Following this tragedy, the widows of Mr. Yang and Captain Hill filed separate wrongful death actions with overlapping claims and legal theories. Both widows contend that the vessel's inadequate repairs and incompetent crew rendered it unseaworthy and caused it to sink. The complaints in both actions assert the same four claims against Dongwon and Majestic: (1) a survival action based on negligence for pre-death pain and suffering under the Jones Act, 46 U.S.C. § 30304; (2) a wrongful death action under general maritime law; (3) a wrongful death action under the Death on the High Seas Act, 46 U.S.C. § 30301 et seq. ; (" DOHSA" ); and (4) a wrongful death action under the Jones Act.
Unencumbered by an arbitration clause, Captain Hill's widow successfully litigated her claims, obtaining a $3.2 million judgment that we affirmed on appeal. Hill v. Majestic Blue Fisheries, LLC, 692 Fed.Appx. 871 (9th Cir. 2017). In that case, the district court found that the vessel sank because it was unseaworthy due to shoddy repairs (which resulted in the rudder leak) and an incompetent and untrained crew (who failed to close watertight doors or properly abandon ship). Majestic Blue, 2014 WL 3728556 at *30-31, *37, *49. But while Captain Hill's widow accessed a judicial forum for her claims against Majestic and Dongwon without litigating the arbitration issue, Yang's litigation has been stalled by a motion to compel arbitration filed by Dongwon (and joined by Majestic). Dongwon's motion relies on a March 23, 2010 employment agreement in which Majestic agreed to hire Mr. Yang as a Chief Engineer aboard the vessel. The agreement, which contains an arbitration clause, is signed by Mr. Yang and by Dongwon " on behalf of MAJESTIC BLUE FISHERIES, LLC."
The district court compelled arbitration of the claims against Majestic, but denied the motion as to Dongwon. Dongwon now appeals.
A. The Convention Act Does Not Allow Non-Signatories or Non-Parties to Compel Arbitration
Dongwon seeks to compel arbitration under the Convention on the Recognition
and Enforcement of Foreign Arbitral Awards, 9 U.S.C. § 201 et seq. (" Convention Act" ), which implements a treaty of the same name1 (" Convention Treaty" ) regarding arbitration agreements entered into by foreign entities or individuals. See Rogers v. Royal Caribbean Cruise Line, 547 F.3d 1148, 1152-53 (9th Cir. 2008). A party seeking to compel arbitration under the Convention Act must prove the existence and validity of " an agreement in writing within the meaning of the Convention" Treaty. Balen v. Holland Am. Line Inc., 583 F.3d 647, 654-55 (9th Cir. 2009) (citation omitted). The Convention Treaty in turn defines an " agreement in writing" to " include an arbitral clause in a contract or an arbitration agreement, signed by the parties or contained in an exchange of letters or telegrams." Convention Treaty, art. II(2) (emphasis added). Recognizing that it is neither a signatory nor a party to Mr. Yang's employment agreement, Dongwon seeks to compel arbitration under the theory that the " signed by the parties" requirement in Article II(2) applies only to " an arbitration agreement" and not " an arbitral clause in a contract." We disagree.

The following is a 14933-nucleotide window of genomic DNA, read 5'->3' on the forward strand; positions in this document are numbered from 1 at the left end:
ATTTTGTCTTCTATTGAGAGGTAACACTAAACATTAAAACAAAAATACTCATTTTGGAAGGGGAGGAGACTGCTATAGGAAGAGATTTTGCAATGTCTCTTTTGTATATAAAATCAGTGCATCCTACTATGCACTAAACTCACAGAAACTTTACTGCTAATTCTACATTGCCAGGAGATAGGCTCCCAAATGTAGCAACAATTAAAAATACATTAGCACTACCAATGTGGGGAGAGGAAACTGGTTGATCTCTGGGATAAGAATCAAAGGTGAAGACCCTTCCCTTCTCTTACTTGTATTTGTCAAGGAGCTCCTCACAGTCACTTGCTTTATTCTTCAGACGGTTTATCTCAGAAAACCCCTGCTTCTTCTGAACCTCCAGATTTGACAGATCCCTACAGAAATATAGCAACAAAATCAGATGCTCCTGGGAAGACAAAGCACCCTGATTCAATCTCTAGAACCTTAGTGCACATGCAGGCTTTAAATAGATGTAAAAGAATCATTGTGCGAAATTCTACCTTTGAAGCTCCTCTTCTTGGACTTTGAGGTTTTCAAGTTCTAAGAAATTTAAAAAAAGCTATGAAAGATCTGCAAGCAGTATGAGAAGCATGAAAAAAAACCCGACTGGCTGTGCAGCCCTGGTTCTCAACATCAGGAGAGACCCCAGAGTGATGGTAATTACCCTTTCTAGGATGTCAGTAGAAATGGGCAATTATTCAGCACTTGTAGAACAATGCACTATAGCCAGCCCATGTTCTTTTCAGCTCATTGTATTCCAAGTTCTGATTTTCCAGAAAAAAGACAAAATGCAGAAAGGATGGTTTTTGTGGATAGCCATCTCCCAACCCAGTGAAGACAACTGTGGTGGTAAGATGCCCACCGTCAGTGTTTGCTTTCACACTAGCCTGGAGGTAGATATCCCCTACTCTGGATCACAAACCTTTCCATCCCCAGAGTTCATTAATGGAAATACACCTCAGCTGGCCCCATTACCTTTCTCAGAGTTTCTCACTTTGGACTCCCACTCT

We do not write on a blank slate. In Kahn Lucas Lancaster, Inc. v. Lark International Ltd., the Second Circuit conducted the first reasoned analysis of Article II(2)'s text and legislative history to reverse an order compelling arbitration because, as here, the arbitration clause in the contract was not signed by one of the litigants. 186 F.3d 210, 215-18 (2d Cir. 1999) abrogation on other grounds recognized by Sarhank Grp. v. Oracle Corp., 404 F.3d 657, 660 n.2 (2d Cir. 2005). Turning first to the text, the court concluded that the comma before the phrase " signed by the parties" signaled that it modified both " an arbitral clause in a contract" and " an arbitration agreement." Id. at 217. The court relied on two common canons of construction. First, it explained that, under the rule of punctuation, a modifying phrase that is set off from a series of antecedents by a comma applies to each of those antecedents. Id. at 216-17.2 The court reasoned that interpreting the phrase " signed by the parties" to modify only an " arbitration agreement" rendered the comma superfluous, thereby violating the rule against surplusage. Id. at 217. Next, the court considered not only the final English text of the Convention Treaty but also the official French and Spanish texts, each of which used a plural form of the word " signed," consistent with the conclusion that the signature requirement applies not only to an " arbitration agreement" but also to an " arbitral clause...